Iraq 2003 and Iraq 2020: Different Countries in a Different Region
The United States is struggling to find its role in Iraq. It tried to leave, but got pulled back in. With Iranian influence on the rise, getting out comes with big sacrifices.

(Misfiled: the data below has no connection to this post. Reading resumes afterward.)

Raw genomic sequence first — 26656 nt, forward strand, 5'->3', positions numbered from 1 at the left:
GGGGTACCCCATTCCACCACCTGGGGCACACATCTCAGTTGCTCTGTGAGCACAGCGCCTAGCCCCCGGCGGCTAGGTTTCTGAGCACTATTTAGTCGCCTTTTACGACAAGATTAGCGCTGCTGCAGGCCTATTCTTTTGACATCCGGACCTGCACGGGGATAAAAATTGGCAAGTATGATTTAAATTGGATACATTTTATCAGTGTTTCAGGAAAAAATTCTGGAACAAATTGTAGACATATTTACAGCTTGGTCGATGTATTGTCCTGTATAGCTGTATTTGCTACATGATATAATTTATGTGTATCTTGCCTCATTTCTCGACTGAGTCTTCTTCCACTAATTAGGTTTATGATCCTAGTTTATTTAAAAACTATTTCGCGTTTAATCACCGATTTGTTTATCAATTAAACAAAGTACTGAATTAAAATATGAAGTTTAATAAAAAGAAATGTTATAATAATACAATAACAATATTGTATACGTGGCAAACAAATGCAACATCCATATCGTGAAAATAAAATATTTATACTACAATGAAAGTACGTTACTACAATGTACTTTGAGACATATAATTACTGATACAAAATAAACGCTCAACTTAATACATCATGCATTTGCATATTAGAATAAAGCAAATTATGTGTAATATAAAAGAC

When the Bush administration went to war in Iraq, the world was a very different place from what it is today. The United States could bask in the assumption of being the world’s only superpower, with unparalleled reach of both hard and soft power. It could dream that democracy was the common destiny of all countries, and that the United States knew how to support democratic transitions and more broadly the building of nations. The Soviet Union no longer existed and Russia was not a player in the Middle East. The Middle East itself, despite its long-standing problems of poor governance and autocratic leadership, appeared stable. To be sure, the United States did not go to war in Iraq to build a democracy. The motivations were complex and had a lot more to do with national interest, as perceived by the Bush administration, and the power plays of various personalities, but the context made it easier for Bush to justify his decision.